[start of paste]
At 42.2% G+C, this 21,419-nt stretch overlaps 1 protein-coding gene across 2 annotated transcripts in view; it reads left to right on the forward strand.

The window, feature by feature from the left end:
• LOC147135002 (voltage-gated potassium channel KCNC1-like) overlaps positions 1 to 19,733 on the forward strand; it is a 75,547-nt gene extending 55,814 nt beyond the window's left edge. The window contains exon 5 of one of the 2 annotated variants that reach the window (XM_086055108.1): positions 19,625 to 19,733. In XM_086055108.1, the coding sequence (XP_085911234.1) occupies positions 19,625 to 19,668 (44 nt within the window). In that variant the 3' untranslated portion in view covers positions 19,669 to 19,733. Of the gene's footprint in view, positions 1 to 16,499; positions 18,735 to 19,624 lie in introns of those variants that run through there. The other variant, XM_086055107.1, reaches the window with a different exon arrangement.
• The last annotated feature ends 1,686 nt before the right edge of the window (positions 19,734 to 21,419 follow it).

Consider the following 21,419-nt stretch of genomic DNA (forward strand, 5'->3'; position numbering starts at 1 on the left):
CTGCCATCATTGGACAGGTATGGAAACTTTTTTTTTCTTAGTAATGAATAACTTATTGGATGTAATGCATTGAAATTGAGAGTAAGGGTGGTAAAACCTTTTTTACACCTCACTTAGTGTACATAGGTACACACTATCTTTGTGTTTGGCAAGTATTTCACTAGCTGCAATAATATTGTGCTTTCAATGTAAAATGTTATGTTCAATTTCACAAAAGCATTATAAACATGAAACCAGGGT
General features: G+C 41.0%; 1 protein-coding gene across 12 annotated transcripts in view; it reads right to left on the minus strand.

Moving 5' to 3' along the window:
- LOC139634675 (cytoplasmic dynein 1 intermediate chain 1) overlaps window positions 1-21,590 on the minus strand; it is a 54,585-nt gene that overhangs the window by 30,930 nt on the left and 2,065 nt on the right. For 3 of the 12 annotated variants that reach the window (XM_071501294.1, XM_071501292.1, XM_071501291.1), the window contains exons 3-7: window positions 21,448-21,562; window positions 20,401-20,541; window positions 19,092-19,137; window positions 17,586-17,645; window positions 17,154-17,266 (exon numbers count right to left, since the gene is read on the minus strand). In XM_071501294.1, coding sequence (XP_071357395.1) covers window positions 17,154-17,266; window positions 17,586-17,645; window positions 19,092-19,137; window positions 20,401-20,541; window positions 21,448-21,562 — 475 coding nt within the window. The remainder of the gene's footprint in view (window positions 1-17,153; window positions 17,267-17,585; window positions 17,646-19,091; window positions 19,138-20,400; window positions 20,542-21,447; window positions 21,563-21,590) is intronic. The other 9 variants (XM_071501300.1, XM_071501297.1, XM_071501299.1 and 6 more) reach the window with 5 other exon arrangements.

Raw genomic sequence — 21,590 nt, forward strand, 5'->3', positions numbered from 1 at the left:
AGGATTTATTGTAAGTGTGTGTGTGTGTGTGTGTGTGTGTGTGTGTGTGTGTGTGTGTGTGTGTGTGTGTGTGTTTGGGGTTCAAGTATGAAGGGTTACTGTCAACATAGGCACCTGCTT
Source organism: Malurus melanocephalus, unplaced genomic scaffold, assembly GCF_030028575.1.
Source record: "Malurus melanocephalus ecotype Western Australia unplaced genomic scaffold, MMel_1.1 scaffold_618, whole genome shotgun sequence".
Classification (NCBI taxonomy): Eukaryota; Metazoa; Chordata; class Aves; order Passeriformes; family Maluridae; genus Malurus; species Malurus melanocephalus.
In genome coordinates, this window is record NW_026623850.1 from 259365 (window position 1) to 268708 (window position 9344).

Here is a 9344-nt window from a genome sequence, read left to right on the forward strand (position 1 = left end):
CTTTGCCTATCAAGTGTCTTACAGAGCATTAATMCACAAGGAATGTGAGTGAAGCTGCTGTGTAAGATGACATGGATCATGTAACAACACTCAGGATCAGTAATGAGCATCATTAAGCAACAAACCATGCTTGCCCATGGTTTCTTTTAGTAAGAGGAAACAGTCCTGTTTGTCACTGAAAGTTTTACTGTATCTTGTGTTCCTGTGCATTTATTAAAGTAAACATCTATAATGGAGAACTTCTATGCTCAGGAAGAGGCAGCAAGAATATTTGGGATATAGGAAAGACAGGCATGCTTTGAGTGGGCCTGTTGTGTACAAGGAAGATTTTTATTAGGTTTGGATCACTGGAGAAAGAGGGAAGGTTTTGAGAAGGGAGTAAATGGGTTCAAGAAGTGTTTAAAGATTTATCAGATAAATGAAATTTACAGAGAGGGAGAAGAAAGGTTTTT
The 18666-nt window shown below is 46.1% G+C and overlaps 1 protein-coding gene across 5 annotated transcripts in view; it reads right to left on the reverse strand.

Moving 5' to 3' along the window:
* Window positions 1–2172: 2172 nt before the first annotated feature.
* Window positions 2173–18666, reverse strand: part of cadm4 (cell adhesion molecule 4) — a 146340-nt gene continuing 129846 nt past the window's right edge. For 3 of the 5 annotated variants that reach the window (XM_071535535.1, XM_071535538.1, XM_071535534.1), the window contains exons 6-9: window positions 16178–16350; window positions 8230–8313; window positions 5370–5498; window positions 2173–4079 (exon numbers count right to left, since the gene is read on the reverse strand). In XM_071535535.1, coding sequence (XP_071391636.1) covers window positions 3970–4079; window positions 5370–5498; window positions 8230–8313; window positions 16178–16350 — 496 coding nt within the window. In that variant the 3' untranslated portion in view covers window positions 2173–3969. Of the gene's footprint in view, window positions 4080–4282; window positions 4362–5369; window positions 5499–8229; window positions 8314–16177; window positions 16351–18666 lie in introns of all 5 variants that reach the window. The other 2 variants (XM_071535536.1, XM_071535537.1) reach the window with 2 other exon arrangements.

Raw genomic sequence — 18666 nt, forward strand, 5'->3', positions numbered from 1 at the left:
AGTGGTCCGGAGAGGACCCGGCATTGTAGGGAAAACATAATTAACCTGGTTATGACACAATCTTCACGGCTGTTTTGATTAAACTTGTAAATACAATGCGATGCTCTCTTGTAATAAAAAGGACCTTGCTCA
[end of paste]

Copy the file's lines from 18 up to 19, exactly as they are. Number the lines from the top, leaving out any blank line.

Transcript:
The 18666-nt window shown below is 46.1% G+C and overlaps 1 protein-coding gene across 5 annotated transcripts in view; it reads right to left on the reverse strand.

Moving 5' to 3' along the window: